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# Introduction

• The If Instruction is used for conditional processing in a workflow. It allows return codes and return values of previous jobs to be checked and can be used to evaluate order variables.
• The If Instruction optionally allows use of an Else branch if the condition evaluates to `false`.
• An If Instruction evaluates an expression that includes order variables and that results in a `true`/`false` value. Some basic use cases include:
• checking the return code (exit code) of a previous job and deciding which jobs or instructions to be continued with,
• checking the return value (variables returned by a previous job) to decide about further processing,
• checking order variables to determine the next instructions to process.
• The If Instruction does not modify an order's state. However, if an If Instruction fails due to an error in the expression or syntax, then the order is considered to have failed.

# Feature Video

This video explains how to create conditional processing in a workflow.

# Syntax

• The If Instruction evaluates an expression from a predicate and returns a Boolean value `true` or `false`.
• Therefore Boolean algebra is applied, for example, to evaluate expressions such as `\$returnCode.toNumber == 0`.
• For details see JS7 - Expressions for Variables

## Binary Operations

• The If Instruction knows of two binary operations, which are and (conjunction) and or (disjunction) with the syntax  `&& `and `||`.
• Possible operations correspond to the following matrix:

xyx && yx || y
falsefalsefalsefalse
truefalsefalsetrue
falsetruefalsetrue
truetruetruetrue
• Round brackets should be used to group multiple expressions and to control the order of evaluation.
• Conjunction beats disjunction if grouping is not used, i.e.
•   `x && y || z`  is the same as` (x && y) || z`
•   `x || y && z`  is the same as   `x || (y && z)`
• Both operations using the basic elements `true` and `false` cover a number of algebraic laws such as associativity, commutativity and distributivity. For more details see Wikipedia.

## Unary Operation

• The If Instruction knows a single unary operation not (negation) for which the syntax is `!`.
• The unary operation results in the following matrix:

x!x
falsetrue
truefalse
• A negation can be used for a single expression or for a group of expressions that are enclosed by round brackets.
• The unary operation particularly satisfies De Morgan's law:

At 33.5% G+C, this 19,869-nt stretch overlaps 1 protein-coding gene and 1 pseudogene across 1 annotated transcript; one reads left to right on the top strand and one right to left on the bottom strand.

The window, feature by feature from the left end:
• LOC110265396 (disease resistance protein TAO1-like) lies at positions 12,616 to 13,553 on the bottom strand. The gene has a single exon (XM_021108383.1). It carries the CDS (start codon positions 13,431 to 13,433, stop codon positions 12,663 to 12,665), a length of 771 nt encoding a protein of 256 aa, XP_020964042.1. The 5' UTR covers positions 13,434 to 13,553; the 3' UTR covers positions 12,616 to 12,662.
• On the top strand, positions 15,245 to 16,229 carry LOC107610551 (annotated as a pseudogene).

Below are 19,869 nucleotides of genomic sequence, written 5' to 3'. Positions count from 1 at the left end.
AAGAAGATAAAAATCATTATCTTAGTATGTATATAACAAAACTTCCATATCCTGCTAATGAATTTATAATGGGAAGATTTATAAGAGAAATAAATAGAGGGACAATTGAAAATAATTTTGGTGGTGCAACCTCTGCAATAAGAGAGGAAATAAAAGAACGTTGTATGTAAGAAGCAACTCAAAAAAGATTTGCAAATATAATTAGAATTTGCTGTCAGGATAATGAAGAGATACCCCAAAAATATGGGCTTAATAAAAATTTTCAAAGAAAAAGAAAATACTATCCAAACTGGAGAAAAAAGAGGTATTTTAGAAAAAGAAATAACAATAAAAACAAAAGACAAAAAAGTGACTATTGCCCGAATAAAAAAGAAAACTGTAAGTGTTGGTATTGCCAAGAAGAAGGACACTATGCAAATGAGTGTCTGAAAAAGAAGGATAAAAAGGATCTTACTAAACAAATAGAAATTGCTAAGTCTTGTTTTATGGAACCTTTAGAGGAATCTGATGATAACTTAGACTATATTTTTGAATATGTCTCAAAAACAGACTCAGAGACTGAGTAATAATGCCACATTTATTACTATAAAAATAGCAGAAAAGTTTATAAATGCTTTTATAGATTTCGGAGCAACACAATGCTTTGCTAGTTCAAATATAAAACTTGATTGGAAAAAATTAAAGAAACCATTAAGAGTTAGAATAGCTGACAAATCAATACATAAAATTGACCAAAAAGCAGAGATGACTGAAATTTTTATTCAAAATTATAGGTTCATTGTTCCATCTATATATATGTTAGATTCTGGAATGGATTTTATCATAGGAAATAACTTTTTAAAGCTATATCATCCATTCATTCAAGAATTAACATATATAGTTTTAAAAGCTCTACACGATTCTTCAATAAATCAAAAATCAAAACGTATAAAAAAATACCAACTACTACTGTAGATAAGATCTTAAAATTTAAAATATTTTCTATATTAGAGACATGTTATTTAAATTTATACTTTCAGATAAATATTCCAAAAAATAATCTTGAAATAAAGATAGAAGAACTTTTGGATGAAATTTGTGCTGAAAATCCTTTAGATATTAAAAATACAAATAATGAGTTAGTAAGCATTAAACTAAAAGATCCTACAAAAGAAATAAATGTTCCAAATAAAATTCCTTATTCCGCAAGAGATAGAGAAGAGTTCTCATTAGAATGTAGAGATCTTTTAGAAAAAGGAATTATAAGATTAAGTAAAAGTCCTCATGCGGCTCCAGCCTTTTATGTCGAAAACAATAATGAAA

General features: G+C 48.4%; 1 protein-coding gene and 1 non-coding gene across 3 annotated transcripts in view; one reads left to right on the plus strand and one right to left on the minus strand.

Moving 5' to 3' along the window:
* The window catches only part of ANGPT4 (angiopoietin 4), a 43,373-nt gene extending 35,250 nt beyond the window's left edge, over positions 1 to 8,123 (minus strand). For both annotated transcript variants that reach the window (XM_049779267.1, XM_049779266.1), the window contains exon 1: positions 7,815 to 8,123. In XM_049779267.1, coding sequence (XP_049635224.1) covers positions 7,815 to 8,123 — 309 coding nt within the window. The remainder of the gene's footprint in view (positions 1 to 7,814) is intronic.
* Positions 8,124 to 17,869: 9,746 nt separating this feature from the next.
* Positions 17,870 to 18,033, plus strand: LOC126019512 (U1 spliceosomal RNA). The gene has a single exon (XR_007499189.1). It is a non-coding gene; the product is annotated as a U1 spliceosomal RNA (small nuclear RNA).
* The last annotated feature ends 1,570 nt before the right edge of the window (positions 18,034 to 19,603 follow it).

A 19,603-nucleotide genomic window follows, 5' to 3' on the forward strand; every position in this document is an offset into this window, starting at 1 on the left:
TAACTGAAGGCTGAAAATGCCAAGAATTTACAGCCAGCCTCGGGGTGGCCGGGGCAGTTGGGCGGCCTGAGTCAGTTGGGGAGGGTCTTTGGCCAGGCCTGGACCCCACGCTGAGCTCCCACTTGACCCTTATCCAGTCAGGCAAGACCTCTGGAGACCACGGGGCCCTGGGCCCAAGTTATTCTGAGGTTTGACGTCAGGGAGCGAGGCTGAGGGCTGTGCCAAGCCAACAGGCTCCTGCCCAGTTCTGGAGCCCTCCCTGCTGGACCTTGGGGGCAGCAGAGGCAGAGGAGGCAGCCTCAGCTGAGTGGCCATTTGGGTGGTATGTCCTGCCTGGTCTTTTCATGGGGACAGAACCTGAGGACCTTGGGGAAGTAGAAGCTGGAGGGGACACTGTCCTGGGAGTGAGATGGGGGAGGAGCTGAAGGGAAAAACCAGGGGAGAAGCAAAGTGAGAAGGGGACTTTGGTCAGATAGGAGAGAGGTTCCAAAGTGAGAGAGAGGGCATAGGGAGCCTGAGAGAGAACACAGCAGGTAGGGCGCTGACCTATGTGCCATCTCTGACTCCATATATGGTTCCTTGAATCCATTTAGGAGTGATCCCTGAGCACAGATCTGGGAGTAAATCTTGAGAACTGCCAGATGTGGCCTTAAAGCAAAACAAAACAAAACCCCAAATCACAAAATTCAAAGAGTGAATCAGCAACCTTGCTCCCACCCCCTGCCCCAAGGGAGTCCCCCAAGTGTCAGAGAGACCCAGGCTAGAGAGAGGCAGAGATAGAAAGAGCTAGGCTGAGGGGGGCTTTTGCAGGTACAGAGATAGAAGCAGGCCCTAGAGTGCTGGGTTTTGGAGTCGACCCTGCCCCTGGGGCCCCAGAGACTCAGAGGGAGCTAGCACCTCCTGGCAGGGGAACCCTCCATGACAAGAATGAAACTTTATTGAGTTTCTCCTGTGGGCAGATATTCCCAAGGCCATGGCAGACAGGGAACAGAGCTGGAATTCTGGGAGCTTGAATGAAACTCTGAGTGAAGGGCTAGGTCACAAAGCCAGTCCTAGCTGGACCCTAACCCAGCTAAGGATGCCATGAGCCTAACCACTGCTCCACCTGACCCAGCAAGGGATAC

• `!x && !y`    =    `!(x || y)`
• `!x || !y`    =    `!(x && y)`

## Variables

• The predicate supports checking of the values of job arguments and of order variables.
• Variables support the following data types: string, number, Boolean.
• Any jobs can add or modify order variables while an order is passing a workflow.
• A number of syntactical notations for variables are supported that provide access to:
• the current value of a variable (may have been modified by a previous job),
• the value that was returned by a specific JS7 - Job Instruction,
• the original value of the variable as carried by the order.
• If a predicate makes use of a variable that does not exist then the order stops with a FAILED state, except when a default value has been specified for the variable.

### Current Value of a Variable

• The following syntax can be used to access the current value of a variable:
• `\$varName`
• `\${varName}`
• `variable("varName")` or `variable('varName')`
• `variable(key = "varName")` or `variable(key = 'varName')`
• To avoid an order failing due to a non-existent variable, a default value can be specified with the following syntax:
• `variable("varName", default = "aString")` or `variable('varName', default = 'aString')`
• `variable(key = "varName", default = "aString")` or `variable(key = 'varName', default = 'aString')`
• Default values use one of the supported data types: string, number, Boolean.
• If the variable name is used with the `key` attribute then the order of appearance of the `key` and `default` attributes is arbitrary, i.e. `variable(default = "aString", key = "varName")`is possible too.